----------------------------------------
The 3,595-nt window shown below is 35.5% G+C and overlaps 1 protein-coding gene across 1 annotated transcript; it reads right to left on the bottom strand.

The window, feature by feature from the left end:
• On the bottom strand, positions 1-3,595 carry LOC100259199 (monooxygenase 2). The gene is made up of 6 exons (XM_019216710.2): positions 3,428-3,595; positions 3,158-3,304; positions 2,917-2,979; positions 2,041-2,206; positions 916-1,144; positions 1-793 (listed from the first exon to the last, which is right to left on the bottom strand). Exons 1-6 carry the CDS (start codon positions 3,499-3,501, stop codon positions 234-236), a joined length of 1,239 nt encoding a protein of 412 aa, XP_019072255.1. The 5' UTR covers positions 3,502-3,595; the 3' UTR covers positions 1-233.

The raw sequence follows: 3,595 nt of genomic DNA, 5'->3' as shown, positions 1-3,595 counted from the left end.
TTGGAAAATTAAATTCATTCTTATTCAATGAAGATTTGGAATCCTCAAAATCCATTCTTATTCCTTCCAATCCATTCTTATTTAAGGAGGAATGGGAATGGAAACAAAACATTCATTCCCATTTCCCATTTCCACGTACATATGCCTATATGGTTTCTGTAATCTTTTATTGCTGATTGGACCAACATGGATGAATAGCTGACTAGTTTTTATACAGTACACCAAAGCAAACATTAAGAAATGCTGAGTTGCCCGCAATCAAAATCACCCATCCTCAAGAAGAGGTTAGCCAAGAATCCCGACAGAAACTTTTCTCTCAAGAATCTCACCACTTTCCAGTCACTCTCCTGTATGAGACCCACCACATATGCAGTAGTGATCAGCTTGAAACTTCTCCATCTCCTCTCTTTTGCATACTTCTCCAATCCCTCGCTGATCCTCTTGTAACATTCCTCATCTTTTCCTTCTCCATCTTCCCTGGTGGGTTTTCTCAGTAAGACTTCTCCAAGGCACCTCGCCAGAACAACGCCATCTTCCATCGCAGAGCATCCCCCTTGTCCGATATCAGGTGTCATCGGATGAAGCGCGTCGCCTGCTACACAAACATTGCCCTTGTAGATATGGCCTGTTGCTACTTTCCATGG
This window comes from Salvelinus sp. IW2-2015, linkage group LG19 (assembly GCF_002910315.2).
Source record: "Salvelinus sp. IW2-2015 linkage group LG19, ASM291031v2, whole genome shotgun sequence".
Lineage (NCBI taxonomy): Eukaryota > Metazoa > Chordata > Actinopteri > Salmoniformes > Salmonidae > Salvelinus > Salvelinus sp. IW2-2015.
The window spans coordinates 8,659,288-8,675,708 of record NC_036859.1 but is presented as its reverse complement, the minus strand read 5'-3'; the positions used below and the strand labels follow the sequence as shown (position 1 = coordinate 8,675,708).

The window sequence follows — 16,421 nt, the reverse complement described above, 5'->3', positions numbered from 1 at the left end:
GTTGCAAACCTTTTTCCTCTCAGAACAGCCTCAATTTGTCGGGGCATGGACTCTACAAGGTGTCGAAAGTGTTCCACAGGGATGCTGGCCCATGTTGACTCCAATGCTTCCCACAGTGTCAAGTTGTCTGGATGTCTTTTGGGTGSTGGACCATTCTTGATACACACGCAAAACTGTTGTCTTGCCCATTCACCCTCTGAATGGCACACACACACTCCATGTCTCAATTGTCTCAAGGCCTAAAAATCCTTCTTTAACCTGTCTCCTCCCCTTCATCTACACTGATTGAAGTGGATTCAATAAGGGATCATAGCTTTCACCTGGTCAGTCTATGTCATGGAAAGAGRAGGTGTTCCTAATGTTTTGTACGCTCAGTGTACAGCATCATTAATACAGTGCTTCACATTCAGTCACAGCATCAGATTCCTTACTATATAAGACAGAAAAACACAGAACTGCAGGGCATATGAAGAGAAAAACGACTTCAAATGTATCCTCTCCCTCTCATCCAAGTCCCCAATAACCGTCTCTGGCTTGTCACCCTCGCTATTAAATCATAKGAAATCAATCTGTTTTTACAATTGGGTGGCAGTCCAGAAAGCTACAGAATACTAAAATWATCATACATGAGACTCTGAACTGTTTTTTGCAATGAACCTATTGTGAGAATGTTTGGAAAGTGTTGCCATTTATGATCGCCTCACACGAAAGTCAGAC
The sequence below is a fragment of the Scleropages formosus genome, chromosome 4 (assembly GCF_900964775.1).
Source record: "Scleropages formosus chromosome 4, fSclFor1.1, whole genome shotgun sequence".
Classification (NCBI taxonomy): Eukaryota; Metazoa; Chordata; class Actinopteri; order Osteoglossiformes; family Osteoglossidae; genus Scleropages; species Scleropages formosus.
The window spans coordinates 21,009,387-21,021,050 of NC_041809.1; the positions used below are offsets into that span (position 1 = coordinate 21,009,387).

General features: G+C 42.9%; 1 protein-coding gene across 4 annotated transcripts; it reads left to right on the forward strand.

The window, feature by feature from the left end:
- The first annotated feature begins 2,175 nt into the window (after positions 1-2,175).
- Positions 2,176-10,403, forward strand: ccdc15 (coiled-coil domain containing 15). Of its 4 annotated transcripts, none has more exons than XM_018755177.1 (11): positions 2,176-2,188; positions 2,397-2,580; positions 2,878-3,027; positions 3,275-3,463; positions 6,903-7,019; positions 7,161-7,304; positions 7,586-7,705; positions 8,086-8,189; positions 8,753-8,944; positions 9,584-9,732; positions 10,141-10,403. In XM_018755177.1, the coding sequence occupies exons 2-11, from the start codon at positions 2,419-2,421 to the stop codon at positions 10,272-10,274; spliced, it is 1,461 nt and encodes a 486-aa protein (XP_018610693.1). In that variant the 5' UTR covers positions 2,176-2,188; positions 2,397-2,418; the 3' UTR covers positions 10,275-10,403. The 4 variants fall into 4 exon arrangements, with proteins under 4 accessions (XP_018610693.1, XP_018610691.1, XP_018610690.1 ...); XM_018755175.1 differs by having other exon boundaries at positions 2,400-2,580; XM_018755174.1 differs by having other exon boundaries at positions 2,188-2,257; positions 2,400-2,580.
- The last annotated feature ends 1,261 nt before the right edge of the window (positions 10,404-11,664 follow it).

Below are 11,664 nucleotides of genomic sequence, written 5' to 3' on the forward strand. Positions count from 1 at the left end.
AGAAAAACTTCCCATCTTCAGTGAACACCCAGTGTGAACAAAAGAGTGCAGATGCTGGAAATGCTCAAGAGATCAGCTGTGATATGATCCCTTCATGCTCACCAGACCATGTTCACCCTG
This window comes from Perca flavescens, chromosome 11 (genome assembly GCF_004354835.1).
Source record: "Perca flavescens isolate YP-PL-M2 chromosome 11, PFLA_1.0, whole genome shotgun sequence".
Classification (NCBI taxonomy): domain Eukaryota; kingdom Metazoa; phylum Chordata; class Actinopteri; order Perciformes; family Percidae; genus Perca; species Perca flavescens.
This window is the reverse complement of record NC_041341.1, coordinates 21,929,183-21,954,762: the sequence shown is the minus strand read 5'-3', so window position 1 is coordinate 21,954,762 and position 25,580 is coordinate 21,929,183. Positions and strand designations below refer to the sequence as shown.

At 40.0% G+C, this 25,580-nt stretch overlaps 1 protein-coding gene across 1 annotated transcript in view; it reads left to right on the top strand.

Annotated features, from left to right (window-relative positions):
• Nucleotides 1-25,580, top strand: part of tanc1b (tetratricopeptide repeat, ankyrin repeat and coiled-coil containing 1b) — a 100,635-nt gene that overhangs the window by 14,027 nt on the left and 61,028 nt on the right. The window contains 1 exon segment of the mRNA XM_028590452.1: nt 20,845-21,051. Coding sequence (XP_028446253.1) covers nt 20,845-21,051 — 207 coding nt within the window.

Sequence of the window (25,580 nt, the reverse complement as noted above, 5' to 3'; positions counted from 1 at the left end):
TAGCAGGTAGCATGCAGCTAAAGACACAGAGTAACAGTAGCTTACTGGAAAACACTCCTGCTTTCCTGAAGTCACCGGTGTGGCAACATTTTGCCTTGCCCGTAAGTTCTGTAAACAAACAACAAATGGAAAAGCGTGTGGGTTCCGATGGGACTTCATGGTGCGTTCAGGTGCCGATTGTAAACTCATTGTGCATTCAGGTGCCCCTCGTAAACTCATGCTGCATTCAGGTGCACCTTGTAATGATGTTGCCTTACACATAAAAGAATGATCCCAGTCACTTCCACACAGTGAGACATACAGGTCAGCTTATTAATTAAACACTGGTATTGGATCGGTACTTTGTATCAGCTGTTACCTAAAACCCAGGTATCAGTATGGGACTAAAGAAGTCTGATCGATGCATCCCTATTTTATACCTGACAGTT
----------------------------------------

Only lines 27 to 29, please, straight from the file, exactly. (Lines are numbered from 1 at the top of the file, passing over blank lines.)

At 40.0% G+C, this 25,580-nt stretch overlaps 1 protein-coding gene across 1 annotated transcript in view; it reads left to right on the top strand.

Annotated features, from left to right (window-relative positions):
• Nucleotides 1-25,580, top strand: part of tanc1b (tetratricopeptide repeat, ankyrin repeat and coiled-coil containing 1b) — a 100,635-nt gene that overhangs the window by 14,027 nt on the left and 61,028 nt on the right. The window contains 1 exon segment of the mRNA XM_028590452.1: nt 20,845-21,051. Coding sequence (XP_028446253.1) covers nt 20,845-21,051 — 207 coding nt within the window.